The terms used in modern fencing had their origins in the fencing schools of France of the late 17th and early 18th Centuries and so are not appropriate for use prior to 1600. The terms from the 16th Century are based primarily on those defined and described by the Italian masters of the period. Many 16th Century texts survive into our era and may be acquired from a number of sources (listed later). The texts are in English, Italian, Spanish, German and French. There is currently a movement to translate the Italian and Spanish texts into English. Please write me if you are working on a project such as this!
I would highly suggest that you start your study by reading the works of Giacommo di Grassi and Vincentio Saviolo. If you are interested in English philosophy of fence you may read George Silver's works. The following terms are taken primarily from these Elizabethan masters. Unfortunately many of the terms are not described very well in the original texts. A book entitled Pallas Armata that was published in 1639 defines most of the terms outlined below. One or more references to the term is given for each. If a reference is not given the term was found in the book "A to Z of Fencing" E.D. Morton.
A thrust is an attack made with the point of the weapon where the attempt is to pierce the target.
Imbrocatta -- This attack is made over the adversary's blade, hand or dagger. It travels in a downward direction with the knuckles up (as in a modern prime or high tierce). (Castle p.121)
Stocatta -- This attack is made under the blade, hand or dagger. The hand is typically held in pronation, although it may be held in other positions. This attack is normally made to the belly. (Castle p.121)
Punta Riversa -- This attack is delivered from the left side to any part of your adversary's body, high or low. (The modern term for this attack would be an attack from quarte) (Castle p.92, also mentioned by Shakespeare in Romeo and Juliet)
A cut or blow is an attack made with the edge of the weapon where the result of the attack is to cut the opponent.
Mandritti -- Cuts from the right side. (Saviolo p.10, Castle p.49) Tondo -- A circular cut delivered horizontally, Fendente -- A vertical attack in a downward direction, Montante -- A vertical attack made in an upwards direction, Squalembrato -- An oblique downwards motion attack. Roversi or roverso These attacks are the same as the mandritti except they are made from the left side instead of the right. (Saviolo p.15) Stramazone This is a slicing or cutting blow made with the point/tip of the sword. (Saviolo p.15) Arrebatar Spanish term to cut with the whole arm, from the shoulder.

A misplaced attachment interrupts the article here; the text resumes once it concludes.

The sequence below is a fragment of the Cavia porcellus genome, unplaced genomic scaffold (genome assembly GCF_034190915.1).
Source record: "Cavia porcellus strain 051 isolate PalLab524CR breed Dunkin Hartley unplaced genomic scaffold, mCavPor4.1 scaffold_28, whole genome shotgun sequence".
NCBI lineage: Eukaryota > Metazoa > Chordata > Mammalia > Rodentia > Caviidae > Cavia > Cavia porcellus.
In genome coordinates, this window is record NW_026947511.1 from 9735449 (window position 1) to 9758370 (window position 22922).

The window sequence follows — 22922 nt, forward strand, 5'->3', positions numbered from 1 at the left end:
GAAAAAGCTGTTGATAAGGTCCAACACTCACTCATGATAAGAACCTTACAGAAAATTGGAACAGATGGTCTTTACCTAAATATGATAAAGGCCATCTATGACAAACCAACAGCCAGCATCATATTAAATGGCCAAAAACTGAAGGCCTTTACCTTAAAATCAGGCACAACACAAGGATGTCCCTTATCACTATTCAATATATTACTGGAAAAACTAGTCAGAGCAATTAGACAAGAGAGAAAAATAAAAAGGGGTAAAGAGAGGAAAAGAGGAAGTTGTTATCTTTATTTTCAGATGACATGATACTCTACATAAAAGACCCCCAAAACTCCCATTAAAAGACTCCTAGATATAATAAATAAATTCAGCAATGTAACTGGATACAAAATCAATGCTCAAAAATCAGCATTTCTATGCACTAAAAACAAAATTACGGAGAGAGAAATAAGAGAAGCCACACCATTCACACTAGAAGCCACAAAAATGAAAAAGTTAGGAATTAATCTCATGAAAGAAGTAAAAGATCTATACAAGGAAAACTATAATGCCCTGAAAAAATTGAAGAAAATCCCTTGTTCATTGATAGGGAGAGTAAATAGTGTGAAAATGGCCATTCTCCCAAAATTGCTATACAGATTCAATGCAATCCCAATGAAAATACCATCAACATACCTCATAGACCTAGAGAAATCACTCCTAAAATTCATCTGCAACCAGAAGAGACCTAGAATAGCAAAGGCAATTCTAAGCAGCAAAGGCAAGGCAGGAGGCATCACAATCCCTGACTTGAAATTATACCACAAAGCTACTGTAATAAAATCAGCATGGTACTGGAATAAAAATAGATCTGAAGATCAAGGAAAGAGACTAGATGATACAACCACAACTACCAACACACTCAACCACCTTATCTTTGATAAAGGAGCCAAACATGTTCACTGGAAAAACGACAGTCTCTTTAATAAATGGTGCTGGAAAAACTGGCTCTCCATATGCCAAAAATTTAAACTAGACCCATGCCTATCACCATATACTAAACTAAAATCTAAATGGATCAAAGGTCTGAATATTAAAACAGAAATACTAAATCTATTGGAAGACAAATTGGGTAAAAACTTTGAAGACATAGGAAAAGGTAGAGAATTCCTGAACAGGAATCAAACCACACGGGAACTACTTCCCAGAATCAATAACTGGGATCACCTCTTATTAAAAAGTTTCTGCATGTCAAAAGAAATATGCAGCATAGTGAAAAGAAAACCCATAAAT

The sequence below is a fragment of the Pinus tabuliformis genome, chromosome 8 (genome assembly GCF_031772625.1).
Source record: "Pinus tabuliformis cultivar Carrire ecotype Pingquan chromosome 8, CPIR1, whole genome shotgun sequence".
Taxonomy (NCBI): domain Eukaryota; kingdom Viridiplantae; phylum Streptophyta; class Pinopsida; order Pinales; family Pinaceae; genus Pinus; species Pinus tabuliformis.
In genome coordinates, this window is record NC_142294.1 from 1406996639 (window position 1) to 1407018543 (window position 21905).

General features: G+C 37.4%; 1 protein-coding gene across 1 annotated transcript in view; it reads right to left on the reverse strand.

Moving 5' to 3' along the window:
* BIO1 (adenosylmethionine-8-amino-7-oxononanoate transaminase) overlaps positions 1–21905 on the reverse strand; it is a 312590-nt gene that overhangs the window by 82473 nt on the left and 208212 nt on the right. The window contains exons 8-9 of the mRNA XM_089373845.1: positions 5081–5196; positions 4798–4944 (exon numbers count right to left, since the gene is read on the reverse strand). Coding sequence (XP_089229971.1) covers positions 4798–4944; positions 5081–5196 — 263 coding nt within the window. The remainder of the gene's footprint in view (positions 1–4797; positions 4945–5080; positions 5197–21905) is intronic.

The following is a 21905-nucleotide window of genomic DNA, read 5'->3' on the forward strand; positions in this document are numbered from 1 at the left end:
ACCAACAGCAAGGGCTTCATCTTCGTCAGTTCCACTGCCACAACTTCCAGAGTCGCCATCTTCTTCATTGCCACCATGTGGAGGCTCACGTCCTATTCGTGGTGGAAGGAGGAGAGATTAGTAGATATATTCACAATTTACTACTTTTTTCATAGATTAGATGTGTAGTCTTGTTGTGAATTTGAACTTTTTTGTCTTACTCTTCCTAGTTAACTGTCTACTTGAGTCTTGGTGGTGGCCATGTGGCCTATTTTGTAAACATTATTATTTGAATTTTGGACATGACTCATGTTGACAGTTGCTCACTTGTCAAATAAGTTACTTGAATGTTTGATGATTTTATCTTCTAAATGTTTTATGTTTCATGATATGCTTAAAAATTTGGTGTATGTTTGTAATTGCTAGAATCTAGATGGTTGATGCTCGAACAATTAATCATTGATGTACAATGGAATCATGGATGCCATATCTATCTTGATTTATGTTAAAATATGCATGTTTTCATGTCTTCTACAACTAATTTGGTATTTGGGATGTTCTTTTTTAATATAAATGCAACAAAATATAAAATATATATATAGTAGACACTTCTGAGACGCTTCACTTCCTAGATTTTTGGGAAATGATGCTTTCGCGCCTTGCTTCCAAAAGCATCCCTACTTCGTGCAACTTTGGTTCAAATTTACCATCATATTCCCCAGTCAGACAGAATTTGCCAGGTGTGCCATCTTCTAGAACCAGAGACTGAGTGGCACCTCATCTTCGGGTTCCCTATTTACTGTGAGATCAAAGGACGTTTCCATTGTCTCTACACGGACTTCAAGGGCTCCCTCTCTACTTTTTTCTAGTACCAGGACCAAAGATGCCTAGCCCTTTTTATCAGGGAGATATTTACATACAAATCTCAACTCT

Stringering Keeping opposition to your adversary's blade with your own blade. (Pallas Armata p.5) Cavere Turning your point under your adversary's blade when being bound or thrust. (Pallas Armata p.5) Parere To decline, put by or turn a thrust or blow. (Pallas Armata p.6) Finda A feint to draw your adversary away from the true attack. (Pallas Armata p.6) Battere To beat aside your adversary's blade with rapier, foot or hand. (Pallas Armata p.7) Contratempo This is a thrust in the same line that your adversary thrusts in. (Pallas Armata p.6) Angolazione Italian for angulation. Anneau A ring placed in front of the quillons to protect the forefinger, following the old custom of passing the finger over the quillons in order to exert better control of the weapon. Ascendent Italian for an attack delivered upwards. Battuta Italian for the beat. Battute A very strong downward beat on the opponent's blade, preparatory to disarming him. Botta Dritta Italian for the straight-thrust. Botta Lunga Cappo Ferro's term for the lunge. Botta Segrete Italian for the secret attack. Botta In Tempo Italian for an attack delivered when the opponent is preoccupied with some feint or preparatory movement and therefore not ready to parry instantly. Botte An attack. Botte de Nuit The passata sotto, an attack used in the Italian school.
Incartata A foot movement where a turn is made. (Saviolo p.10, Castle p.150) Volte A specialized foot movement to avoid a thrust. The movement is performed by counter thrusting at your opponent with your right foot foremost and while thrusting to step behind and forward of your right foot with your left. This move will turn your chest away to the left from your opponent and if performed correctly will show your back to them. (Castle p.150, Pallas Armata p.7) Measure The distance between you and your adversary. (Silver p.83, Pallas Armata p.6) Passere To pass by your adversary while you attack. (Pallas Armata p.6, Saviolo p.9) Void To dodge your opponents blade. (Pallas Armata p.6) Affondo Italian for the lunge. Also called the Punta Sopramano (Viggiani) Agente Italian for on the attack. Appel The striking of the ground with the leading foot, during, or immediately before the execution of an attack. Characteristic of the Italian school. Assalto Italian for an attack. Attaco Responsivo Italian for a counter-attack. Battre de Main To parry with the hand. Bersaglio Italian for an opening. Botta Italian for an attack.